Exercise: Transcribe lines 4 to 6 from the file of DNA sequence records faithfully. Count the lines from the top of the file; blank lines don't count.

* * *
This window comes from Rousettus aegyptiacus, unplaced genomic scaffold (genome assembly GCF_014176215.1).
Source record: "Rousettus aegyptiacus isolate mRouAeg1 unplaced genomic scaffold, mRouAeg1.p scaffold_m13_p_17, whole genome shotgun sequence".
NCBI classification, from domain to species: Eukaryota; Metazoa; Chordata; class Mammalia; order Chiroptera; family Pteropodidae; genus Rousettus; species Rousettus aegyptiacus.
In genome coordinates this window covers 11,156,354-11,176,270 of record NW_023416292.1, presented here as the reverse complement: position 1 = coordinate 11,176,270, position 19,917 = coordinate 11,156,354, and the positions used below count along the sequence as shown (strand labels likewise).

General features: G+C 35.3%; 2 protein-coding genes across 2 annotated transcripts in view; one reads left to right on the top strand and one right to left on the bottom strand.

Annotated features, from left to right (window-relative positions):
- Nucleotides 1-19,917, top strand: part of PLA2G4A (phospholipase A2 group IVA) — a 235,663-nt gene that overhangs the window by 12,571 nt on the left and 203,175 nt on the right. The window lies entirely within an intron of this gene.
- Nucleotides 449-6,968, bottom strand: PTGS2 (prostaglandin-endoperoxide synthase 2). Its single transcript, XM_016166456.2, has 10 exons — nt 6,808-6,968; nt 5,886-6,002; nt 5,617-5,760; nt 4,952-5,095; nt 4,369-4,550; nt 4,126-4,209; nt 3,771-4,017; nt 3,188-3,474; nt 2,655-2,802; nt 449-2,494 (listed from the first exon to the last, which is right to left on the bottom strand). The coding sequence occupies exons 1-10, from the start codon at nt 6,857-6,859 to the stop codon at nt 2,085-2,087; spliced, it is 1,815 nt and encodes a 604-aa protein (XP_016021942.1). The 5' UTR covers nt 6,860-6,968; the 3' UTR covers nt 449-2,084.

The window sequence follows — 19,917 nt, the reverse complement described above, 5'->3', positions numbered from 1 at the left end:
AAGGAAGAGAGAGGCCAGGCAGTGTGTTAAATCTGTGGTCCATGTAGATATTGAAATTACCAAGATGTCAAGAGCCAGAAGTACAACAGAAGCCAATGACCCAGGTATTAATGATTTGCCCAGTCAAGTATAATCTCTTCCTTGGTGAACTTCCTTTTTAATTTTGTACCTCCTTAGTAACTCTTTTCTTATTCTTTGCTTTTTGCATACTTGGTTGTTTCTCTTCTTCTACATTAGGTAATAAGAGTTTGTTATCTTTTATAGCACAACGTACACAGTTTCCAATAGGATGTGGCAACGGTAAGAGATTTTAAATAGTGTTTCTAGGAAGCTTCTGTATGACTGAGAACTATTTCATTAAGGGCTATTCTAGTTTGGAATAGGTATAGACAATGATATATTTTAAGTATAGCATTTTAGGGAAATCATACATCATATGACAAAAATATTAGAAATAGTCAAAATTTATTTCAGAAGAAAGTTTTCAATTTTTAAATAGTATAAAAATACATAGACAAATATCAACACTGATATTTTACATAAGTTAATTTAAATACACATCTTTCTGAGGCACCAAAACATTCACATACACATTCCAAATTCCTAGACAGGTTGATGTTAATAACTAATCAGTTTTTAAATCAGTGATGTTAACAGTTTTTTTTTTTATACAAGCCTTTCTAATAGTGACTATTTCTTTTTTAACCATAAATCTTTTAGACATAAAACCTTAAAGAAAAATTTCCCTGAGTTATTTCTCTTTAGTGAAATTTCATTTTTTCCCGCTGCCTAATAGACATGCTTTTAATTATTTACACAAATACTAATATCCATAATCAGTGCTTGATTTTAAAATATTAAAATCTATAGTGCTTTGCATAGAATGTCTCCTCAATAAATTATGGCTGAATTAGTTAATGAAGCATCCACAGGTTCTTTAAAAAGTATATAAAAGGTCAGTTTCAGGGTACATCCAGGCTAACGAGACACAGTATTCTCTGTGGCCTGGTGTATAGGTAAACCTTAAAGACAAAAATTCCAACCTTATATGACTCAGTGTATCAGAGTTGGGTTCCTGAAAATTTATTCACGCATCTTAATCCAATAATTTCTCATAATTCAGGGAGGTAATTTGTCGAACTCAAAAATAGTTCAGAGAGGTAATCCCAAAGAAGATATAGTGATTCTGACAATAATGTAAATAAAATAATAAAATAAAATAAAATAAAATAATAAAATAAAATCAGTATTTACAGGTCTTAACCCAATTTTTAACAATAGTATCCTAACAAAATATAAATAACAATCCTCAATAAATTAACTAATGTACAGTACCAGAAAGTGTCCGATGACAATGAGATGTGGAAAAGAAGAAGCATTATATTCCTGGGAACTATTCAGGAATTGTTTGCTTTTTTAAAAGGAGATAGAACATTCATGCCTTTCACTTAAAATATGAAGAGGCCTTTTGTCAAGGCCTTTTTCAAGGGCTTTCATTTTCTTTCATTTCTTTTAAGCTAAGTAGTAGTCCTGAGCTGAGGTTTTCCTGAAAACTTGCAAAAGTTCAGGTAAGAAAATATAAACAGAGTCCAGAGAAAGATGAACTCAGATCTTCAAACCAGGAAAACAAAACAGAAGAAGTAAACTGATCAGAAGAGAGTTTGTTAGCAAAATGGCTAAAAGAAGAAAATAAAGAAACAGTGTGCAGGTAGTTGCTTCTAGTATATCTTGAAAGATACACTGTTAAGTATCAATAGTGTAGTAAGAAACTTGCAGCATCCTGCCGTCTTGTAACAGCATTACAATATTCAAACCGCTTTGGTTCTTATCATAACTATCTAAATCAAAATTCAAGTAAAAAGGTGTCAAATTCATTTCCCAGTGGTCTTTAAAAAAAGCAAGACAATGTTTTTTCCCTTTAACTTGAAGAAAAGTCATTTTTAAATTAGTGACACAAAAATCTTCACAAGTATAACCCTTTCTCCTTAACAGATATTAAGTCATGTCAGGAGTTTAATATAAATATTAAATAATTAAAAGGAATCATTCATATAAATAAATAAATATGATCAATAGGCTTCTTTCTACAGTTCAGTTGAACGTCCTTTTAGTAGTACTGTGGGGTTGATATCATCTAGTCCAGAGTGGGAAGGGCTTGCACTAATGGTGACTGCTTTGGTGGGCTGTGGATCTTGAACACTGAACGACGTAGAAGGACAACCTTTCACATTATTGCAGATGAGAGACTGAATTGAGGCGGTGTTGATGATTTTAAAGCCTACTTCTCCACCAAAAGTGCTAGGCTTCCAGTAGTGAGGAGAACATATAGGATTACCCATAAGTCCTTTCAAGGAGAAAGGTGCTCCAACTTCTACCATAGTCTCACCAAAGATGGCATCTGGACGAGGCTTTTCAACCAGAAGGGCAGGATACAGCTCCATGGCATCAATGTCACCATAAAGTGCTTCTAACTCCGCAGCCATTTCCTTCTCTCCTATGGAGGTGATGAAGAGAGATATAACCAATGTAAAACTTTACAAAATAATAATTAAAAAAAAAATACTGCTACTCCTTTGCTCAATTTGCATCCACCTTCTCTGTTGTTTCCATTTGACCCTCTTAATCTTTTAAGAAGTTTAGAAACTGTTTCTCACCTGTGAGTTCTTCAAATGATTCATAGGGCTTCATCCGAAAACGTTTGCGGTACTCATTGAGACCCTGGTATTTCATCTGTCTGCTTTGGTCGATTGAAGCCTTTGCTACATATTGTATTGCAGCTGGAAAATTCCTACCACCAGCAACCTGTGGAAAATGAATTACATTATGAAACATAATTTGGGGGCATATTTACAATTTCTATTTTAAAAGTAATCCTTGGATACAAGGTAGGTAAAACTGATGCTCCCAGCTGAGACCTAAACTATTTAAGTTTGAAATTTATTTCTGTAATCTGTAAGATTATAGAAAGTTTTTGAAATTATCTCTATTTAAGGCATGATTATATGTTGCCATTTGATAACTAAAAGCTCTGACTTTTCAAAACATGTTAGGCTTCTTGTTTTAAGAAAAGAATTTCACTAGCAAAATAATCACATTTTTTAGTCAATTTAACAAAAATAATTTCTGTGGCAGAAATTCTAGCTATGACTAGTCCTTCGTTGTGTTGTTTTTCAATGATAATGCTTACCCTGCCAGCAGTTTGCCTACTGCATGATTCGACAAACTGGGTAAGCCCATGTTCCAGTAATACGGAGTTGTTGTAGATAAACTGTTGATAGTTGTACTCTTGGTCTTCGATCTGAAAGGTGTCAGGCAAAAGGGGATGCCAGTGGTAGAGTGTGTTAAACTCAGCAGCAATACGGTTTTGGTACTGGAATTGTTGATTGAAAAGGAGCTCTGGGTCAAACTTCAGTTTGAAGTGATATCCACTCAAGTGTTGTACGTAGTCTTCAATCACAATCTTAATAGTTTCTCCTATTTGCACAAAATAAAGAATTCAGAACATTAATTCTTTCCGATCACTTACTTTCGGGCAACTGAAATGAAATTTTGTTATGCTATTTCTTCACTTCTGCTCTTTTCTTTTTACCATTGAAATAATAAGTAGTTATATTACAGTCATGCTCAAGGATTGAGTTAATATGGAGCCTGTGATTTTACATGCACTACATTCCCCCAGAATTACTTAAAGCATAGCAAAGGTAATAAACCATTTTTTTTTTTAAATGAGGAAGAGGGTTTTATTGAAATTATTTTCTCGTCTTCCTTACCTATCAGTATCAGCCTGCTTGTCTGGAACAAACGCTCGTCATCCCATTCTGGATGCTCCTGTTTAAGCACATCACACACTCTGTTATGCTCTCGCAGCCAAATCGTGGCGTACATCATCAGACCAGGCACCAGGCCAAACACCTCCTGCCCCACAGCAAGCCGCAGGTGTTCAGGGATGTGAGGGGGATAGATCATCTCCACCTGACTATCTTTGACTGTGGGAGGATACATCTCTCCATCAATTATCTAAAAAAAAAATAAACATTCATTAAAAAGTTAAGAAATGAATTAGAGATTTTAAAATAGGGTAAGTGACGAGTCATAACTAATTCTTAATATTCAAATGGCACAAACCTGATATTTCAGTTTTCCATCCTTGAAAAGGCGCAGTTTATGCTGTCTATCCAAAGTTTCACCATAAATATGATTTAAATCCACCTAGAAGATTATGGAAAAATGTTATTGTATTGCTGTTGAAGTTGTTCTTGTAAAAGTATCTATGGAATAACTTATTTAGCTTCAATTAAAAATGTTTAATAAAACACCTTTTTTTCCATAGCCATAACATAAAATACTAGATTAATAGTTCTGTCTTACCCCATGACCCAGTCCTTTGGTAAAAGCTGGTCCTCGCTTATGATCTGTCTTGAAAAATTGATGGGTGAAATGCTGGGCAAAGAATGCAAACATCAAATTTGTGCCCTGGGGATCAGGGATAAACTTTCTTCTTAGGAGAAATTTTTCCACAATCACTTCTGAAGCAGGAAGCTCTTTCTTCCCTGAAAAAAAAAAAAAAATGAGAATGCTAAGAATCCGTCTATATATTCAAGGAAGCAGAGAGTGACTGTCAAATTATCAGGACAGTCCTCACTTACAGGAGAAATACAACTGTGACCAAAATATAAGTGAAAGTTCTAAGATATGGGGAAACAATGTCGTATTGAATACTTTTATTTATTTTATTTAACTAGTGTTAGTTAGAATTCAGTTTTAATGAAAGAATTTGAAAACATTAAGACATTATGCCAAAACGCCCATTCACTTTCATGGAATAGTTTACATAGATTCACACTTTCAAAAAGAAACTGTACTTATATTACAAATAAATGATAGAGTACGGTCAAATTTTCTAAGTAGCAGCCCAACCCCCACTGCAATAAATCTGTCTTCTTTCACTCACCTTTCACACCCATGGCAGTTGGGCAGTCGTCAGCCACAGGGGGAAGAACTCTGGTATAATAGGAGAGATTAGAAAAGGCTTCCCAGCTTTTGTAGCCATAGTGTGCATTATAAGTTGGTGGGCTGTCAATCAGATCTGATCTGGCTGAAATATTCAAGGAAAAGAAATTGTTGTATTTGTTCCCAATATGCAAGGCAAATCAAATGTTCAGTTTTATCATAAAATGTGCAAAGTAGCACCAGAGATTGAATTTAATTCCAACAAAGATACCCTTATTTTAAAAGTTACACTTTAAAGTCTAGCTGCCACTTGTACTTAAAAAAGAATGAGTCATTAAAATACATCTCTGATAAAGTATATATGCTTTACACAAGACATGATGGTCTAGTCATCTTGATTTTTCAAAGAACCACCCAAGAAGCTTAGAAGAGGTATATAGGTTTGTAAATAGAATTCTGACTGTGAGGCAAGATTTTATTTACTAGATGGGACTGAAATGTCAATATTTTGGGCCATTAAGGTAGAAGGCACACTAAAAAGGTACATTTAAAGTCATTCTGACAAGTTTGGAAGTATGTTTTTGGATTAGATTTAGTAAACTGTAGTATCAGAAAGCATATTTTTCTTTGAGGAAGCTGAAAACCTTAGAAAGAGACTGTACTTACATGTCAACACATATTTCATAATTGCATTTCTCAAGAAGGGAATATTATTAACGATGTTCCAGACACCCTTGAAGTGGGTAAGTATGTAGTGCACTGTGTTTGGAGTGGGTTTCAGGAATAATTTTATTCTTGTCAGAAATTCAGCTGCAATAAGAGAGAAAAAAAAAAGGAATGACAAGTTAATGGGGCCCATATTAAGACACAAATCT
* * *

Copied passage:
In genome coordinates this window covers 11,156,354-11,176,270 of record NW_023416292.1, presented here as the reverse complement: position 1 = coordinate 11,176,270, position 19,917 = coordinate 11,156,354, and the positions used below count along the sequence as shown (strand labels likewise).

General features: G+C 35.3%; 2 protein-coding genes across 2 annotated transcripts in view; one reads left to right on the top strand and one right to left on the bottom strand.

Annotated features, from left to right (window-relative positions):